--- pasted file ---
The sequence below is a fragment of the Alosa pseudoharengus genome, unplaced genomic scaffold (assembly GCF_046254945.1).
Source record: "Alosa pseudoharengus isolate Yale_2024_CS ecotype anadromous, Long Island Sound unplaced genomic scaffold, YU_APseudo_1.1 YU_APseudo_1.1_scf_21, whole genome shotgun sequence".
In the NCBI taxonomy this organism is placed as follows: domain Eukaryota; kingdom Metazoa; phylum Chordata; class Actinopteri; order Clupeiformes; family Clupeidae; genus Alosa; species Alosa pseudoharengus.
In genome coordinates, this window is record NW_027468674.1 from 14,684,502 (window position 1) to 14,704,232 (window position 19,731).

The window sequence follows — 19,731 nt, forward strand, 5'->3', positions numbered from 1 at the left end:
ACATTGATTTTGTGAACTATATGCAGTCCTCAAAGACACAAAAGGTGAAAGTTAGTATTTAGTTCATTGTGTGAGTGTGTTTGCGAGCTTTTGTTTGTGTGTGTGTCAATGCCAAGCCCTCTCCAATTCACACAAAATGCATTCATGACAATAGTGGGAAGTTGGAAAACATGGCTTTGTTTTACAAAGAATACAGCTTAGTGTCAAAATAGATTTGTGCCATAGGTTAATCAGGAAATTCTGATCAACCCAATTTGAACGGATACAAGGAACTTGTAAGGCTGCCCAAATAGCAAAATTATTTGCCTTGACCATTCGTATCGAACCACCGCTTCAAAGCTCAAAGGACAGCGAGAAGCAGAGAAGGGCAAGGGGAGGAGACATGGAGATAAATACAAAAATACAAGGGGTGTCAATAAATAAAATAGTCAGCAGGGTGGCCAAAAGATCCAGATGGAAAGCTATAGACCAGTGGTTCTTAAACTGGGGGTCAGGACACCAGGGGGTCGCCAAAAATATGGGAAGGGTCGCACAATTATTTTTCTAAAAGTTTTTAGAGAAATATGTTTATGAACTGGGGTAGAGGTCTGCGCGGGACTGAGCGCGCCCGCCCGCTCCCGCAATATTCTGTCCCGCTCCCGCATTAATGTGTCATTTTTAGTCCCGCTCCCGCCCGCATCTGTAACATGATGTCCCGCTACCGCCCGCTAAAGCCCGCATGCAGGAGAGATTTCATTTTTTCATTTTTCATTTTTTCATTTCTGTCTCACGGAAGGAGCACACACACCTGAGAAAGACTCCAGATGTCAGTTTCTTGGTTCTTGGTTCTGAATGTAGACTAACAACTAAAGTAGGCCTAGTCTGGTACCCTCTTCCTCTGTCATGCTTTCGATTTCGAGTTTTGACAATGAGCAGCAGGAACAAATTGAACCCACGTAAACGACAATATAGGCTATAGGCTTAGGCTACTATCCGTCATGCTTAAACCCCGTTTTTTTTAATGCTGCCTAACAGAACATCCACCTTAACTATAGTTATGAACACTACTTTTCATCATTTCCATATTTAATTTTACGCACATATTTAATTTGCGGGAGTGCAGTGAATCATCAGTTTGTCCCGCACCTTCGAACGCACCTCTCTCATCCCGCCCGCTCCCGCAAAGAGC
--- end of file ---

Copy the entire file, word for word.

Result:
The sequence below is a fragment of the Alosa pseudoharengus genome, unplaced genomic scaffold (assembly GCF_046254945.1).
Source record: "Alosa pseudoharengus isolate Yale_2024_CS ecotype anadromous, Long Island Sound unplaced genomic scaffold, YU_APseudo_1.1 YU_APseudo_1.1_scf_21, whole genome shotgun sequence".
In the NCBI taxonomy this organism is placed as follows: domain Eukaryota; kingdom Metazoa; phylum Chordata; class Actinopteri; order Clupeiformes; family Clupeidae; genus Alosa; species Alosa pseudoharengus.
In genome coordinates, this window is record NW_027468674.1 from 14,684,502 (window position 1) to 14,704,232 (window position 19,731).

The window sequence follows — 19,731 nt, forward strand, 5'->3', positions numbered from 1 at the left end:
ACATTGATTTTGTGAACTATATGCAGTCCTCAAAGACACAAAAGGTGAAAGTTAGTATTTAGTTCATTGTGTGAGTGTGTTTGCGAGCTTTTGTTTGTGTGTGTGTCAATGCCAAGCCCTCTCCAATTCACACAAAATGCATTCATGACAATAGTGGGAAGTTGGAAAACATGGCTTTGTTTTACAAAGAATACAGCTTAGTGTCAAAATAGATTTGTGCCATAGGTTAATCAGGAAATTCTGATCAACCCAATTTGAACGGATACAAGGAACTTGTAAGGCTGCCCAAATAGCAAAATTATTTGCCTTGACCATTCGTATCGAACCACCGCTTCAAAGCTCAAAGGACAGCGAGAAGCAGAGAAGGGCAAGGGGAGGAGACATGGAGATAAATACAAAAATACAAGGGGTGTCAATAAATAAAATAGTCAGCAGGGTGGCCAAAAGATCCAGATGGAAAGCTATAGACCAGTGGTTCTTAAACTGGGGGTCAGGACACCAGGGGGTCGCCAAAAATATGGGAAGGGTCGCACAATTATTTTTCTAAAAGTTTTTAGAGAAATATGTTTATGAACTGGGGTAGAGGTCTGCGCGGGACTGAGCGCGCCCGCCCGCTCCCGCAATATTCTGTCCCGCTCCCGCATTAATGTGTCATTTTTAGTCCCGCTCCCGCCCGCATCTGTAACATGATGTCCCGCTACCGCCCGCTAAAGCCCGCATGCAGGAGAGATTTCATTTTTTCATTTTTCATTTTTTCATTTCTGTCTCACGGAAGGAGCACACACACCTGAGAAAGACTCCAGATGTCAGTTTCTTGGTTCTTGGTTCTGAATGTAGACTAACAACTAAAGTAGGCCTAGTCTGGTACCCTCTTCCTCTGTCATGCTTTCGATTTCGAGTTTTGACAATGAGCAGCAGGAACAAATTGAACCCACGTAAACGACAATATAGGCTATAGGCTTAGGCTACTATCCGTCATGCTTAAACCCCGTTTTTTTTAATGCTGCCTAACAGAACATCCACCTTAACTATAGTTATGAACACTACTTTTCATCATTTCCATATTTAATTTTACGCACATATTTAATTTGCGGGAGTGCAGTGAATCATCAGTTTGTCCCGCACCTTCGAACGCACCTCTCTCATCCCGCCCGCTCCCGCAAAGAGC